Alleged Crypto Capital Operator Faces New Wire Fraud Charge

According to an indictment filed Friday, Fowler allegedly created a scheme to obtain money “by means of false and fraudulent pretenses” and directed the funds to a professional sports league.

While the indictment does not name the league, Fowler was previously the primary investor in the Alliance of American Football, a short-lived alternative to the National Football League that collapsed in the middle of its first season last year.

Reginald Fowler, an alleged operator behind payment processor Crypto Capital, was charged with wire fraud Friday, on top of existing charges of bank fraud, operation of an unlicensed money transmission business and conspiracy.

Fowler was originally arrested for allegedly operating Global Trading Solutions LLC, which appears to be tied to Crypto Capital, a payment processor crypto exchanges used to access banking services.

“Fowler defrauded individuals associated with a professional sports league (the ‘League’) in connection with his acquisition of an ownership stake in the League, inter alia, (i) by falsely claiming personal ownership of funds that were, in truth and in fact, funds Fowler had obtained through the unlicensed money transmitting business charged in Count Four of this Indictment and (ii) by converting those individuals’ funds toward his investment in the League,” according to the updated indictment.

QuadrigaCX and Bitfinex are two of the exchanges that apparently used Crypto Capital to process user funds.

Fowler originally pleaded not guilty to the money transmission business and bank fraud charges, but announced late last year he would change his plea. Under a tentative plea agreement he would have pleaded guilty to one charge of operating an unlicensed money transmitter, but Fowler did not consent to forfeiting $371 million he allegedly holds or held in bank accounts.

According to a memo approved by U.S. District Judge Andrew Carter, of the Southern District of New York, pretrial motions will be filed by Feb. 28, oppositions will be filed by March 13 and replies will be due by March 20. The next hearing is set for late April.

Alleged BTC-e Operator Will Be Extradited to France After Greek Supreme Court Ruling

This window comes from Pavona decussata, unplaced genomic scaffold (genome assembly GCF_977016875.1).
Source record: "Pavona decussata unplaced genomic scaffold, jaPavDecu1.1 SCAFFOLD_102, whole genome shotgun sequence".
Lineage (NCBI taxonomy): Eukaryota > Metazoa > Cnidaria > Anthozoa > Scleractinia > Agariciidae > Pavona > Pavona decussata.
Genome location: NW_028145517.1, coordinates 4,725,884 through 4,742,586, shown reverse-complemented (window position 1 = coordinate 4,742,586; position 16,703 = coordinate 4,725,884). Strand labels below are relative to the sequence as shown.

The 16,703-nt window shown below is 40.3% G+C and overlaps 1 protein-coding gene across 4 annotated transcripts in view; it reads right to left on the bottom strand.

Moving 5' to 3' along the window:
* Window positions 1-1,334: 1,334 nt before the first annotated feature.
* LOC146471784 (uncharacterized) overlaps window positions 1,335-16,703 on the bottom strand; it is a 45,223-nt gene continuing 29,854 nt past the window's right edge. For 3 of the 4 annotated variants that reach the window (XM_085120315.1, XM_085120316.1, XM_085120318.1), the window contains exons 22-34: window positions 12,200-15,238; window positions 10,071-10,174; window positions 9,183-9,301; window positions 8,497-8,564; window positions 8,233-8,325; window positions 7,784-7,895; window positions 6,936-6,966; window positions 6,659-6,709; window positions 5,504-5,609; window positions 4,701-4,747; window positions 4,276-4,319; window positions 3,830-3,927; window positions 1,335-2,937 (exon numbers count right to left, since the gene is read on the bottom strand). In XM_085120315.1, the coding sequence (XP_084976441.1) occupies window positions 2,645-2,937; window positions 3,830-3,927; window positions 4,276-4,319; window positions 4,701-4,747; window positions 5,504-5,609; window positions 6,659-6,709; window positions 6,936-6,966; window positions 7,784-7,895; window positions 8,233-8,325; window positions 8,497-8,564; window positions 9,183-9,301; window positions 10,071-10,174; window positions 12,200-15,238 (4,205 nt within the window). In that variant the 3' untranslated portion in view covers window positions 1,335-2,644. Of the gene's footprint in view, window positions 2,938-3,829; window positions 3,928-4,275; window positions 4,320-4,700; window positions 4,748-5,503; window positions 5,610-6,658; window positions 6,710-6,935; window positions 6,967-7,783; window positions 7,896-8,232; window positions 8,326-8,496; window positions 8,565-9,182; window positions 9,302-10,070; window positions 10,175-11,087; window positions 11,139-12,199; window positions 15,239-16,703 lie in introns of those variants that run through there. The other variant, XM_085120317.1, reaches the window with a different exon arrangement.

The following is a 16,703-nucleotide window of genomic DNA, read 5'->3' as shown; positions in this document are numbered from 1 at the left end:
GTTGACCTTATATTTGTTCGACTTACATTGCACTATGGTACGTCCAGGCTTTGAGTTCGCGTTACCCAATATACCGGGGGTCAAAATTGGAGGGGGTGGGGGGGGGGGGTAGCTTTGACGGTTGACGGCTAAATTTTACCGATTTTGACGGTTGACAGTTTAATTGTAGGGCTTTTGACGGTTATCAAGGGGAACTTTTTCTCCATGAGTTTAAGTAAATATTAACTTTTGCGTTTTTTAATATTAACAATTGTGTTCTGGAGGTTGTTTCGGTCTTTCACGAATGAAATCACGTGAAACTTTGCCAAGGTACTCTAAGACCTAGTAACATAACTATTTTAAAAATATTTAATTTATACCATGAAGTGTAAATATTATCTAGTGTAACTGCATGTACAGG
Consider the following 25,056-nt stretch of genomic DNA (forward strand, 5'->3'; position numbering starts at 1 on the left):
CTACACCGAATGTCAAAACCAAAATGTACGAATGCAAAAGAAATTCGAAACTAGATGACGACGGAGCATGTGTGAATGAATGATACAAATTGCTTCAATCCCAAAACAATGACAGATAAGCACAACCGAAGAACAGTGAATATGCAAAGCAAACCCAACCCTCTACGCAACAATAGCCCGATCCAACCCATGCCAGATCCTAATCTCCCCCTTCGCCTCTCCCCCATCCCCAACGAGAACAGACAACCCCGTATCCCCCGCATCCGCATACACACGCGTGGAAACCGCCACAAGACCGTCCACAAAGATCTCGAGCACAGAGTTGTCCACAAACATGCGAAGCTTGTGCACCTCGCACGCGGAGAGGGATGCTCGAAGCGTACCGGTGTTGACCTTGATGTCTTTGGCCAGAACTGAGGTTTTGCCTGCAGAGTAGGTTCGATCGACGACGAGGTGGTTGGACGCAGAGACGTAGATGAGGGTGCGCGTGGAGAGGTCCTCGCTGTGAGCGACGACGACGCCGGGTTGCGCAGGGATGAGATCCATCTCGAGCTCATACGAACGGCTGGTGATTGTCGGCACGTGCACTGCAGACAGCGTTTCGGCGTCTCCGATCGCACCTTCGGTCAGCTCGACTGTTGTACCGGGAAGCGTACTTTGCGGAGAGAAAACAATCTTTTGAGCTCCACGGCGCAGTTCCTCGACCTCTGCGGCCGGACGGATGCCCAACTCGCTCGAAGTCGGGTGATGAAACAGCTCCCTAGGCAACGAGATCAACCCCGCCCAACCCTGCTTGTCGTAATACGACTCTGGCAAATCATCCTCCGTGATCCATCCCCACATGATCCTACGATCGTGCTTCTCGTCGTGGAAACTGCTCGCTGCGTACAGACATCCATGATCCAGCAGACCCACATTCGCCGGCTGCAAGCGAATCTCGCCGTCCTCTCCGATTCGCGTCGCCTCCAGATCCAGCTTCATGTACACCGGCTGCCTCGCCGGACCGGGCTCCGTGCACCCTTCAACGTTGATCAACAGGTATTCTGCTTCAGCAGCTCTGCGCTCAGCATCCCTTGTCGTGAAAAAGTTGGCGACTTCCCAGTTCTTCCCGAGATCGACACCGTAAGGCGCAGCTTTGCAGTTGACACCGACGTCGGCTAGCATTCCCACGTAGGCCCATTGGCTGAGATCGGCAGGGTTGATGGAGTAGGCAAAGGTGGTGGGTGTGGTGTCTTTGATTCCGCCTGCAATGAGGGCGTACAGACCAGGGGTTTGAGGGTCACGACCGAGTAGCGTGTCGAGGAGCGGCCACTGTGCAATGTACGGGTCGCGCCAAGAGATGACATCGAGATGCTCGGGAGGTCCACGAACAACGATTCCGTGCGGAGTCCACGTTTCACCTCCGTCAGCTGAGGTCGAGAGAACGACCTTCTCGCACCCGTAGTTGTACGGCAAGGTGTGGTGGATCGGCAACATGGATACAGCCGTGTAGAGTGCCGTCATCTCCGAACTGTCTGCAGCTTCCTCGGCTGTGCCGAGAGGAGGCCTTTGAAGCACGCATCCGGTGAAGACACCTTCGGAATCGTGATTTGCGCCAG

Alexander Vinnik, the alleged operator of the BTC-e exchange, will be extradited to France following a ruling by Greece’s supreme court.

Vinnik will be sent to France on allegations of money laundering following a ruling from Greece’s Council of State, the country’s supreme administrative court, reported Greek news outlet Ekathimerini on Thursday. He was arrested in July 2017 by Greek authorities after Russia, the U.S. and France all issued international arrest warrants on charges of laundering at least $4 billion through BTC-e, which he allegedly set up.

Vinnik has maintained he is innocent of all charges, claiming he was just one of the exchange’s employees.

The court ruled a decision by Greek Justice Minister Konstantinos Tsiaras to extradite Vinnik to France, then to the U.S. and then to Russia had been lawful. Vinnik, who previously said he wished to be tried in Russia, has been on a hunger strike for the past month over claims his human rights have been violated.

A Greek court initially ordered Vinnik’s extradition to France in 2018, where he is wanted on charges of cybercrime, money laundering, membership in a criminal organization and extortion. Thursday’s ruling from the Council of State means Vinnik will no longer be able to appeal the extradition ruling.

The Greek government turned down a request from Russia’s Prosecutor General for Vinnik to be extradited directly to the country in late December. Russian President Vladimir Putin had reportedly raised the issue with the then-Greek Prime Minister Alexis Tsipras in December 2018, according to Russian media.

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